Stephen King books I've read, and how I'd rank them
Submitted by jenhowel on Sat, 07/12/2003 - 03:24
- The Stand - As far as I'm concerned, this book can be ranked as literature. With an epic scale, a frightening believability, characters you want to stay around after the book and some sequences that demanded to be read over again and again, this book ranks on my list of all-time favorites. And may I recommend the unexpurgated version which I didn't know about first time around.
- The Shining - This book also deserves to be counted as literature, and is really the most literary sounding of King's works. The story is much more complex than the one portrayed in Kubrick's film, and is certainly fascinating. The imagery is amazing and memorable.
- It - Stephen King really knows how to write children. That is the great strength of this book, which many know by the far inferior mini-series. I don't think this book is filmable, really. So much of it resides in the land of pure imagination, inviting us, the reader, to make of It what we will. A must-read for the dialogues amongst the children alone. And the character of Ben Hanscom is great.
- Different Seasons - This is an all-star novella compilation, and the book that spawned the greatest adaptations of King's works (perhaps because these works were short enough to film without skimping). Specifically, it contains the stories that were turned into "The Shawshank Redemption", "Stand By Me", and "Apt Pupil". The former was better as a film, but the latter two were far more compelling on the page, which is really saying a lot. The last story in the compilation is not as strong, but is interesting in its own way and in some ways brought to mind Lovecraft.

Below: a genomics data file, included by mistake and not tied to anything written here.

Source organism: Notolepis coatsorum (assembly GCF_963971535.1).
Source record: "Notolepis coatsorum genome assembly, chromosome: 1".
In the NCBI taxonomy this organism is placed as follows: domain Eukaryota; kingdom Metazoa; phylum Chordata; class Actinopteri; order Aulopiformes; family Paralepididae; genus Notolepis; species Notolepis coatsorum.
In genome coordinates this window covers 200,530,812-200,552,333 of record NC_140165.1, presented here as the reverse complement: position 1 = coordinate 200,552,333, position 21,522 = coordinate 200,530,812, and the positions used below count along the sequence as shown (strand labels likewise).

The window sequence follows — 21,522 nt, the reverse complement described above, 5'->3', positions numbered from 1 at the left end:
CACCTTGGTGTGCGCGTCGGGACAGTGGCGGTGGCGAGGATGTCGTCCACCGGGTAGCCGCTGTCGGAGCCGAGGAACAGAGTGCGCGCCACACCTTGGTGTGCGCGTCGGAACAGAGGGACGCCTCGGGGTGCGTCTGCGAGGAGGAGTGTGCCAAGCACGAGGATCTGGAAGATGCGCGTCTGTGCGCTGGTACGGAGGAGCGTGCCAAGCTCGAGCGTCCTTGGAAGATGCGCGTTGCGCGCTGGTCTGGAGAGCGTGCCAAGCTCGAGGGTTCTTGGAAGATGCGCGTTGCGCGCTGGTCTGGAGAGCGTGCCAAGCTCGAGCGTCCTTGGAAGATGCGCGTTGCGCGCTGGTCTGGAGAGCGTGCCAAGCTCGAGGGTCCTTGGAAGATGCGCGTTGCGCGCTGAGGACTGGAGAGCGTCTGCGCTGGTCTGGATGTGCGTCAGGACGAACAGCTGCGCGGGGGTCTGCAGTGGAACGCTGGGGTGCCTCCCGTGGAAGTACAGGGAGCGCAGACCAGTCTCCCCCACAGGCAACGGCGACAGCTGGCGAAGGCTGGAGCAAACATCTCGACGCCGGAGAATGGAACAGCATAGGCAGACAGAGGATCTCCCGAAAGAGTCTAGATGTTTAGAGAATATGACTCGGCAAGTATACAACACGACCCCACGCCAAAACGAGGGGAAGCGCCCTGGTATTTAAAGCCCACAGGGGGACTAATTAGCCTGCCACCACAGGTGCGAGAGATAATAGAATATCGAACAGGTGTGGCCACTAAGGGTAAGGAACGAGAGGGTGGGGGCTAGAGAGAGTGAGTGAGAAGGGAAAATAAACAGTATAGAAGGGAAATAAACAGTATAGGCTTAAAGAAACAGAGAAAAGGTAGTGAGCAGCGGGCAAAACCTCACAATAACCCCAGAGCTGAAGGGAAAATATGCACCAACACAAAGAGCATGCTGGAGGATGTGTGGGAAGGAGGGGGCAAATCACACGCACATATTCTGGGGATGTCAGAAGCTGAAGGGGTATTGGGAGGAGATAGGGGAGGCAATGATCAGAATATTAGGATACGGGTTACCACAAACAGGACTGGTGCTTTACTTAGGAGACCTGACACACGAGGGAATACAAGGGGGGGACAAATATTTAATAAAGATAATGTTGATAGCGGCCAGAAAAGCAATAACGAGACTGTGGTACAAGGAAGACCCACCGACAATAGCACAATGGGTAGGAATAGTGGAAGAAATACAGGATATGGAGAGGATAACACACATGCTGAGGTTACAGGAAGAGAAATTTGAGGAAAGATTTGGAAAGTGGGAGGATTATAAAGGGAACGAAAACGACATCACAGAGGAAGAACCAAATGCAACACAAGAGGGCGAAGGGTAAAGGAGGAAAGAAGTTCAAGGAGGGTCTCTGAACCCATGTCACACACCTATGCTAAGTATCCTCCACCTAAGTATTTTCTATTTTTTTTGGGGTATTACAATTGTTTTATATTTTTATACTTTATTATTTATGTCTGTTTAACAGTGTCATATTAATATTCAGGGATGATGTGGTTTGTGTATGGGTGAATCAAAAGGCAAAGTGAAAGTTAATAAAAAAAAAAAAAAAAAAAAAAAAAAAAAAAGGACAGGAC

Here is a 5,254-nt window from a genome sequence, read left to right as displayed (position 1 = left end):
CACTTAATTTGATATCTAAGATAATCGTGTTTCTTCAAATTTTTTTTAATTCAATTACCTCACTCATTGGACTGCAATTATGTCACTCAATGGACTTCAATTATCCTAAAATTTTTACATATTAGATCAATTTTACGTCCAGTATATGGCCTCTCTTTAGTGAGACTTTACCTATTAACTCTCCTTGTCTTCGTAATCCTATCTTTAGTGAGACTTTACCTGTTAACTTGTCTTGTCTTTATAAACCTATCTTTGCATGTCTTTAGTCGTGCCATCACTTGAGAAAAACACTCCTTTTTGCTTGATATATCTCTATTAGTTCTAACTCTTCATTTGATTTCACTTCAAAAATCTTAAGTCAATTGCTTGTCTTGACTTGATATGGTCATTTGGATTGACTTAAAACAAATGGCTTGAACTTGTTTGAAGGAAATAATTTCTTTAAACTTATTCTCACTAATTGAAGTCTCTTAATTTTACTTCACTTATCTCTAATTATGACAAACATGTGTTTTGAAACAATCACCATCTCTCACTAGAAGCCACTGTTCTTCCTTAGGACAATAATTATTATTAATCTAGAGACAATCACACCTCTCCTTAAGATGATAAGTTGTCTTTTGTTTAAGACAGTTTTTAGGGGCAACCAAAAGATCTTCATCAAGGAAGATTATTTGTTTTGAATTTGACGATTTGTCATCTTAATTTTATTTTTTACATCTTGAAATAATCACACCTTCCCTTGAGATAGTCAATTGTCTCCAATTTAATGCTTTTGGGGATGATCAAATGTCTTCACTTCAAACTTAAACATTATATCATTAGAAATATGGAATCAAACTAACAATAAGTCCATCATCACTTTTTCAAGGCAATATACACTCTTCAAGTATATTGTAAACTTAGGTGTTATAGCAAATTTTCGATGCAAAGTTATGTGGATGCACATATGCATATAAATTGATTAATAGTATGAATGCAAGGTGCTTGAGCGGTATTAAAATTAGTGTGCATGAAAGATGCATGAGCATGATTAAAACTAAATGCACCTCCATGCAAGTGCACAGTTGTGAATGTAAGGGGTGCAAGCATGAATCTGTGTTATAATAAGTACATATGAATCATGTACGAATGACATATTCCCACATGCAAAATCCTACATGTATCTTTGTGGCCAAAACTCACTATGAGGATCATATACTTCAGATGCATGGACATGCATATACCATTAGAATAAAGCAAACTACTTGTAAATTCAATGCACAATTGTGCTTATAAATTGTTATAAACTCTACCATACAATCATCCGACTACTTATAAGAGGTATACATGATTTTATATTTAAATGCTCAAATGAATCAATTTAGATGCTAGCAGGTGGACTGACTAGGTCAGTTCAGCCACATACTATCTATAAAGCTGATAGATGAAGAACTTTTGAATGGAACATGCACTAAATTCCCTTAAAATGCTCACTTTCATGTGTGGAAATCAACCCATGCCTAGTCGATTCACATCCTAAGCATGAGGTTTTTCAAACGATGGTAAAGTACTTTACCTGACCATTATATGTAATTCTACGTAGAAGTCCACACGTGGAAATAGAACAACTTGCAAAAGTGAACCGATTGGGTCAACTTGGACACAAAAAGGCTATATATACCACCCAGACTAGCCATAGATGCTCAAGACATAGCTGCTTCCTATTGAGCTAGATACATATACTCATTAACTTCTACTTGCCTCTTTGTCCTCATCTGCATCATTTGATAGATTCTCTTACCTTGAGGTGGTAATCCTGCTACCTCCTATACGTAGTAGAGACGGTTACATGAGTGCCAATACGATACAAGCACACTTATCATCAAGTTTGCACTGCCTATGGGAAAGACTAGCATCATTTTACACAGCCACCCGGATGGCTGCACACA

- Christine - I didn't expect to like this one at all, not caring much about cars, but Stephen King can also really write teenagers. It was kind of like a Lois Duncan book, however, which is both a strength and a weakness, if you know what I mean. I never thought I could be made to fear a car, but I guess I can.
- Thinner - Here we get to the King books that I'm not sure I really liked. Thinner was, well, thin, compared to King's other stories. Maybe that's why he wrote it as Richard Bachman. The gypsy characters seem really flat and stereotypical, the main character was not at all sympathetic to me, and I kept wanting to just get to the end, unlike The Stand, where I wished the pages would stretch out into infinity.
- The Girl Who Loved Tom Gordon - An okay story, but somewhat forgettable. Not enough of a concept to stretch out, however. It was kind of like reading a true survival story, but it wasn't true, so that spoiled all the fun.
- Cujo - Granted, I read this when I was in middle school, but I didn't like it then. Maybe I'll read it again, and see if it is better as an adult, but I doubt it.
I have a lot more work to do on King, although from what I've heard, the top three I've listed are generally considered to be his best. Suggestions on what to read next are welcomed, however.